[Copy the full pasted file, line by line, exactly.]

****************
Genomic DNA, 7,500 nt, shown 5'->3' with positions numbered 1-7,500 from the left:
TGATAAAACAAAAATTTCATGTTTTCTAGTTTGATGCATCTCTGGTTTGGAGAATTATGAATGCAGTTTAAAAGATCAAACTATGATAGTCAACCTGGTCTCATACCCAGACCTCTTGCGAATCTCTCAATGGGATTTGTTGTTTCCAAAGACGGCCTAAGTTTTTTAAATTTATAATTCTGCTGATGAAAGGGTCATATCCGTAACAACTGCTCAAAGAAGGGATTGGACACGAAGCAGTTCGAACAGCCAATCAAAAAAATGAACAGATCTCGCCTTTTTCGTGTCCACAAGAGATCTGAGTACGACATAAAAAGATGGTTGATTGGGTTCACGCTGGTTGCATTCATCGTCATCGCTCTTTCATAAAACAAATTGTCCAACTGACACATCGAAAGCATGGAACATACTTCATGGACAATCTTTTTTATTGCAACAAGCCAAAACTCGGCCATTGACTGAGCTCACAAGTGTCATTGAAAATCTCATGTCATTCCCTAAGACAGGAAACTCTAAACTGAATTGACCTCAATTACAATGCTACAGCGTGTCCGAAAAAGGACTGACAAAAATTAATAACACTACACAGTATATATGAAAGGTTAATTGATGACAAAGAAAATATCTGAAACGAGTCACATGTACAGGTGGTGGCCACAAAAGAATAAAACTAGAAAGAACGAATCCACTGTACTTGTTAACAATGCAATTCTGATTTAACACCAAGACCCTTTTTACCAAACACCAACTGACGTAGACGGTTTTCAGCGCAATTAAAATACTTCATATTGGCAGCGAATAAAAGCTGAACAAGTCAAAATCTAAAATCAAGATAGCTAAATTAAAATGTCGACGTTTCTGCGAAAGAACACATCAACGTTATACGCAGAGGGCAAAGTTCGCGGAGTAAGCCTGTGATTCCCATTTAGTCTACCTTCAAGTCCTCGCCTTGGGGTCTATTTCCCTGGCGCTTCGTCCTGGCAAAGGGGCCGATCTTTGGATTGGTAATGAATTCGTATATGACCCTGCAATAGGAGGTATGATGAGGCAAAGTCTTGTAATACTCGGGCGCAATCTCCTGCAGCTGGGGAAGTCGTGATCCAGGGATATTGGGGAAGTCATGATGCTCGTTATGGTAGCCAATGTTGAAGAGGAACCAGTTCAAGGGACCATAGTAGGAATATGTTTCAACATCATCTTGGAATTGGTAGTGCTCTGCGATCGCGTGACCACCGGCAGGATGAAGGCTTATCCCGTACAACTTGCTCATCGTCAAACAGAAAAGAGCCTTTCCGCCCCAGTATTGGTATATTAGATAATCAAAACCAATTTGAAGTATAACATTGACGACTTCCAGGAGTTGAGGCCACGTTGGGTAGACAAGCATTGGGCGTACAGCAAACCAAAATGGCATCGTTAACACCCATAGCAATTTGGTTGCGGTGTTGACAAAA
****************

Genomic DNA, 7,500 nt, shown 5'->3' with positions numbered 1-7,500 from the left:
TGATAAAACAAAAATTTCATGTTTTCTAGTTTGATGCATCTCTGGTTTGGAGAATTATGAATGCAGTTTAAAAGATCAAACTATGATAGTCAACCTGGTCTCATACCCAGACCTCTTGCGAATCTCTCAATGGGATTTGTTGTTTCCAAAGACGGCCTAAGTTTTTTAAATTTATAATTCTGCTGATGAAAGGGTCATATCCGTAACAACTGCTCAAAGAAGGGATTGGACACGAAGCAGTTCGAACAGCCAATCAAAAAAATGAACAGATCTCGCCTTTTTCGTGTCCACAAGAGATCTGAGTACGACATAAAAAGATGGTTGATTGGGTTCACGCTGGTTGCATTCATCGTCATCGCTCTTTCATAAAACAAATTGTCCAACTGACACATCGAAAGCATGGAACATACTTCATGGACAATCTTTTTTATTGCAACAAGCCAAAACTCGGCCATTGACTGAGCTCACAAGTGTCATTGAAAATCTCATGTCATTCCCTAAGACAGGAAACTCTAAACTGAATTGACCTCAATTACAATGCTACAGCGTGTCCGAAAAAGGACTGACAAAAATTAATAACACTACACAGTATATATGAAAGGTTAATTGATGACAAAGAAAATATCTGAAACGAGTCACATGTACAGGTGGTGGCCACAAAAGAATAAAACTAGAAAGAACGAATCCACTGTACTTGTTAACAATGCAATTCTGATTTAACACCAAGACCCTTTTTACCAAACACCAACTGACGTAGACGGTTTTCAGCGCAATTAAAATACTTCATATTGGCAGCGAATAAAAGCTGAACAAGTCAAAATCTAAAATCAAGATAGCTAAATTAAAATGTCGACGTTTCTGCGAAAGAACACATCAACGTTATACGCAGAGGGCAAAGTTCGCGGAGTAAGCCTGTGATTCCCATTTAGTCTACCTTCAAGTCCTCGCCTTGGGGTCTATTTCCCTGGCGCTTCGTCCTGGCAAAGGGGCCGATCTTTGGATTGGTAATGAATTCGTATATGACCCTGCAATAGGAGGTATGATGAGGCAAAGTCTTGTAATACTCGGGCGCAATCTCCTGCAGCTGGGGAAGTCGTGATCCAGGGATATTGGGGAAGTCATGATGCTCGTTATGGTAGCCAATGTTGAAGAGGAACCAGTTCAAGGGACCATAGTAGGAATATGTTTCAACATCATCTTGGAATTGGTAGTGCTCTGCGATCGCGTGACCACCGGCAGGATGAAGGCTTATCCCGTACAACTTGCTCATCGTCAAACAGAAAAGAGCCTTTCCGCCCCAGTATTGGTATATTAGATAATCAAAACCAATTTGAAGTATAACATTGACGACTTCCAGGAGTTGAGGCCACGTTGGGTAGACAAGCATTGGGCGTACAGCAAACCAAAATGGCATCGTTAACACCCATAGCAATTTGGTTGCGGTGTTGACAAAA